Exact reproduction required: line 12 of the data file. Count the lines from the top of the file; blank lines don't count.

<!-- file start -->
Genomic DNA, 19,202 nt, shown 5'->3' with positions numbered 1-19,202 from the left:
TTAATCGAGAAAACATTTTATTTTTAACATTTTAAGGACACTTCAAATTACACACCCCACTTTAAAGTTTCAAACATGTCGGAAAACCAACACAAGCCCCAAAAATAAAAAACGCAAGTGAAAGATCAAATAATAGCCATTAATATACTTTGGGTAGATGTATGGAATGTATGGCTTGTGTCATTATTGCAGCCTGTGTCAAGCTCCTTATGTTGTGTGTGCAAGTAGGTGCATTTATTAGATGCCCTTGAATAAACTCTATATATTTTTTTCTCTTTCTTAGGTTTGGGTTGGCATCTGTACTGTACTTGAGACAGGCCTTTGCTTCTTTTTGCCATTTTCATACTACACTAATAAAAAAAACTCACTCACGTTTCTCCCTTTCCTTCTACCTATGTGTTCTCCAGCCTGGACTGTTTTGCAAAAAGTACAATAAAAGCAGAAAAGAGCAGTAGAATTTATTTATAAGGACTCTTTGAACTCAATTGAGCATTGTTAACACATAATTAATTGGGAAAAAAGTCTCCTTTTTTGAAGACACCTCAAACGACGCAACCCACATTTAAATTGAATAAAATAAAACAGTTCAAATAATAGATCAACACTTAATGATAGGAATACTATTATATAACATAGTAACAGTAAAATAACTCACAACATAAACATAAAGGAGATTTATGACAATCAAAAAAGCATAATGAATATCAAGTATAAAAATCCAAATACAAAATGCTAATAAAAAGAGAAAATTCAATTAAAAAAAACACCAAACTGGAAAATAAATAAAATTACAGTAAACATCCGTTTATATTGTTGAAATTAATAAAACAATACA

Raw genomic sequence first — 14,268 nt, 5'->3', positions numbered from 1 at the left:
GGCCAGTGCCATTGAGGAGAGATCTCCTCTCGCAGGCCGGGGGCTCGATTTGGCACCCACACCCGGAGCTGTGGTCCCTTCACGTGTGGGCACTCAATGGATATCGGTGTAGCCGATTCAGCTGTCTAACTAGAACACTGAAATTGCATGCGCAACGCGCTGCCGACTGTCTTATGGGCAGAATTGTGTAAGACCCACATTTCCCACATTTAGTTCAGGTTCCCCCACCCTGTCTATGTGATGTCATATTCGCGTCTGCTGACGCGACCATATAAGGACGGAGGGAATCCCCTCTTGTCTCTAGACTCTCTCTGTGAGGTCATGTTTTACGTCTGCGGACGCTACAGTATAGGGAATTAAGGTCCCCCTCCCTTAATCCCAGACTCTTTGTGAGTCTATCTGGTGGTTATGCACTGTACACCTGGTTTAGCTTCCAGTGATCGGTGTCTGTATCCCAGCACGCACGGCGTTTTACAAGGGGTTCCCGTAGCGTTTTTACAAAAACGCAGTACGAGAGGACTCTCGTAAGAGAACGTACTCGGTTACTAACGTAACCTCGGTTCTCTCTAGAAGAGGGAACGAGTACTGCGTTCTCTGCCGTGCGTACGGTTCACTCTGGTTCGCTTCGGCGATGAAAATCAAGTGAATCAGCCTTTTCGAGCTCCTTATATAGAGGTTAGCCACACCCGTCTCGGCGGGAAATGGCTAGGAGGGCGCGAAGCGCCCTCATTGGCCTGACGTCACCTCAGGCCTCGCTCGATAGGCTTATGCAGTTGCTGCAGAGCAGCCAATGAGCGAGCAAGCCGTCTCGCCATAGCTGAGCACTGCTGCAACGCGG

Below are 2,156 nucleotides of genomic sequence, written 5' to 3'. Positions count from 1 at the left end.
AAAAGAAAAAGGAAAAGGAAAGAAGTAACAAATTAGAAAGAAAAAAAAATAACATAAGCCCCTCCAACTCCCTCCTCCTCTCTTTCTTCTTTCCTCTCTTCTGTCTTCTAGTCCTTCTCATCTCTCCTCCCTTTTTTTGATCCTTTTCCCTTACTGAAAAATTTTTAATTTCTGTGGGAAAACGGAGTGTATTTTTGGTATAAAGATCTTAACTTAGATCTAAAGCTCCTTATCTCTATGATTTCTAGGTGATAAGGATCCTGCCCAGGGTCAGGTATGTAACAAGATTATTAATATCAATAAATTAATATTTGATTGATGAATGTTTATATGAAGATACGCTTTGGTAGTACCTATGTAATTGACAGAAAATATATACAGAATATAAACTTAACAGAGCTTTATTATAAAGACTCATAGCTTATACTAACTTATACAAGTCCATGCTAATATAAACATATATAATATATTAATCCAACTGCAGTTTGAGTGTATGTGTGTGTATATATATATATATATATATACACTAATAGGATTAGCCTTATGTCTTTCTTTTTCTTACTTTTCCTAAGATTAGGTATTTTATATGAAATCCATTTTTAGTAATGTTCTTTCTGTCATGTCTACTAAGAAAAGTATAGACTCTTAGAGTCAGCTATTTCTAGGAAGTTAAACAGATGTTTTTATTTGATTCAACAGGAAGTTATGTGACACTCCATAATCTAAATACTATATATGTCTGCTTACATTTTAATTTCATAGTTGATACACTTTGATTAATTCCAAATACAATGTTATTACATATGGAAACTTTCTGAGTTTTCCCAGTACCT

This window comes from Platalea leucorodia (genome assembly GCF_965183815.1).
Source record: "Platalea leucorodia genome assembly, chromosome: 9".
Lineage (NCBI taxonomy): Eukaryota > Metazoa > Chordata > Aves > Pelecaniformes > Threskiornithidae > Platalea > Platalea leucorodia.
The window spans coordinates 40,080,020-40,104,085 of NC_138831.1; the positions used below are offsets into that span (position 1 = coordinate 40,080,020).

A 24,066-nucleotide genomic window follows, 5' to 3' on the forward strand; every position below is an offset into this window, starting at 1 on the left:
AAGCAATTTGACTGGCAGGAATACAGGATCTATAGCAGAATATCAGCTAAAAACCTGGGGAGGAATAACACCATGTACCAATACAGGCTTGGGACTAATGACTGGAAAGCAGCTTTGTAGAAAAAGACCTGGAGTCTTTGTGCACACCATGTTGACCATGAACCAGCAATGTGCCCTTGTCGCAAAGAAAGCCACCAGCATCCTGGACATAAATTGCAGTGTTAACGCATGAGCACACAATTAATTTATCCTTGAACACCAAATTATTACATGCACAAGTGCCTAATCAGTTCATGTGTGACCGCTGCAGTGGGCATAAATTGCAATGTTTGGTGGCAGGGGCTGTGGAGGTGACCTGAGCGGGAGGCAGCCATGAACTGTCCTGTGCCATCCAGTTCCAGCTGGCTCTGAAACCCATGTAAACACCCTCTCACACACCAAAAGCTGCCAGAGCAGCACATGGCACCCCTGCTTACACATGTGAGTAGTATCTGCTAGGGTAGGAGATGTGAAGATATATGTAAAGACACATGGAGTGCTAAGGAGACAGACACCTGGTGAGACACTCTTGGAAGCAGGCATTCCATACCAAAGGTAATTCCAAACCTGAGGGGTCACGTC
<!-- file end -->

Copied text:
AAGCAATTTGACTGGCAGGAATACAGGATCTATAGCAGAATATCAGCTAAAAACCTGGGGAGGAATAACACCATGTACCAATACAGGCTTGGGACTAATGACTGGAAAGCAGCTTTGTAGAAAAAGACCTGGAGTCTTTGTGCACACCATGTTGACCATGAACCAGCAATGTGCCCTTGTCGCAAAGAAAGCCACCAGCATCCTGGACATAAATTGCAGTGTTAACGCATGAGCACACAATTAATTTATCCTTGAACACCAAATTATTACATGCACAAGTGCCTAATCAGTTCATGTGTGACCGCTGCAGTGGGCATAAATTGCAATGTTTGGTGGCAGGGGCTGTGGAGGTGACCTGAGCGGGAGGCAGCCATGAACTGTCCTGTGCCATCCAGTTCCAGCTGGCTCTGAAACCCATGTAAACACCCTCTCACACACCAAAAGCTGCCAGAGCAGCACATGGCACCCCTGCTTACACATGTGAGTAGTATCTGCTAGGGTAGGAGATGTGAAGATATATGTAAAGACACATGGAGTGCTAAGGAGACAGACACCTGGTGAGACACTCTTGGAAGCAGGCATTCCATACCAAAGGTAATTCCAAACCTGAGGGGTCACGTC